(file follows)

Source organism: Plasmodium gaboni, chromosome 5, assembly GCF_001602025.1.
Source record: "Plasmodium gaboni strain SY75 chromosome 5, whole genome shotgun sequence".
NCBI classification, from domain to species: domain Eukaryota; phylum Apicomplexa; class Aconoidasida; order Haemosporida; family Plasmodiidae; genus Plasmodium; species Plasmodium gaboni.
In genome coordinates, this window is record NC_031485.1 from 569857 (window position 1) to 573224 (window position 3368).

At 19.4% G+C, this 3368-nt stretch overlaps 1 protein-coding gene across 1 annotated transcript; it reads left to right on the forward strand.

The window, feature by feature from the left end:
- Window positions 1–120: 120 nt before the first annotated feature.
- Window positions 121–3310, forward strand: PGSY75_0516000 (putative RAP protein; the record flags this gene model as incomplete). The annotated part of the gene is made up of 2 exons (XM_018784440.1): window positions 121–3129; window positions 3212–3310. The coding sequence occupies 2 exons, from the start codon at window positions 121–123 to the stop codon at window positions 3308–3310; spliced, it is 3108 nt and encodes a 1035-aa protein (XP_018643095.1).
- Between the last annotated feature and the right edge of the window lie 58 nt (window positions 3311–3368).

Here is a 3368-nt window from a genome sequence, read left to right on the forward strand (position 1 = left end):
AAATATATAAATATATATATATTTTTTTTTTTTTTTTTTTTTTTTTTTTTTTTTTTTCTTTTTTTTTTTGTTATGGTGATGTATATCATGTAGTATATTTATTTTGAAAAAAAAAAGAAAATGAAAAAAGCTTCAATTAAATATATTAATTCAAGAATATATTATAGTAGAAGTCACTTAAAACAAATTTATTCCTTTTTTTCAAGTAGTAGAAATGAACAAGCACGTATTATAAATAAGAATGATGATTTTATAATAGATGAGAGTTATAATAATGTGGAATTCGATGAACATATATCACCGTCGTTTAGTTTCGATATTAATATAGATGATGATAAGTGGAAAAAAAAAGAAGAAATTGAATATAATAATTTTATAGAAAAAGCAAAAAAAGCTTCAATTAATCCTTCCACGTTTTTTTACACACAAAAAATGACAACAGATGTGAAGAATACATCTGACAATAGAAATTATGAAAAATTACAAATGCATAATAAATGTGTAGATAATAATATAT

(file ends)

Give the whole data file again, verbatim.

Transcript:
Source organism: Plasmodium gaboni, chromosome 5, assembly GCF_001602025.1.
Source record: "Plasmodium gaboni strain SY75 chromosome 5, whole genome shotgun sequence".
NCBI classification, from domain to species: domain Eukaryota; phylum Apicomplexa; class Aconoidasida; order Haemosporida; family Plasmodiidae; genus Plasmodium; species Plasmodium gaboni.
In genome coordinates, this window is record NC_031485.1 from 569857 (window position 1) to 573224 (window position 3368).

At 19.4% G+C, this 3368-nt stretch overlaps 1 protein-coding gene across 1 annotated transcript; it reads left to right on the forward strand.

The window, feature by feature from the left end:
- Window positions 1–120: 120 nt before the first annotated feature.
- Window positions 121–3310, forward strand: PGSY75_0516000 (putative RAP protein; the record flags this gene model as incomplete). The annotated part of the gene is made up of 2 exons (XM_018784440.1): window positions 121–3129; window positions 3212–3310. The coding sequence occupies 2 exons, from the start codon at window positions 121–123 to the stop codon at window positions 3308–3310; spliced, it is 3108 nt and encodes a 1035-aa protein (XP_018643095.1).
- Between the last annotated feature and the right edge of the window lie 58 nt (window positions 3311–3368).

Here is a 3368-nt window from a genome sequence, read left to right on the forward strand (position 1 = left end):
AAATATATAAATATATATATATTTTTTTTTTTTTTTTTTTTTTTTTTTTTTTTTTTTCTTTTTTTTTTTGTTATGGTGATGTATATCATGTAGTATATTTATTTTGAAAAAAAAAAGAAAATGAAAAAAGCTTCAATTAAATATATTAATTCAAGAATATATTATAGTAGAAGTCACTTAAAACAAATTTATTCCTTTTTTTCAAGTAGTAGAAATGAACAAGCACGTATTATAAATAAGAATGATGATTTTATAATAGATGAGAGTTATAATAATGTGGAATTCGATGAACATATATCACCGTCGTTTAGTTTCGATATTAATATAGATGATGATAAGTGGAAAAAAAAAGAAGAAATTGAATATAATAATTTTATAGAAAAAGCAAAAAAAGCTTCAATTAATCCTTCCACGTTTTTTTACACACAAAAAATGACAACAGATGTGAAGAATACATCTGACAATAGAAATTATGAAAAATTACAAATGCATAATAAATGTGTAGATAATAATATAT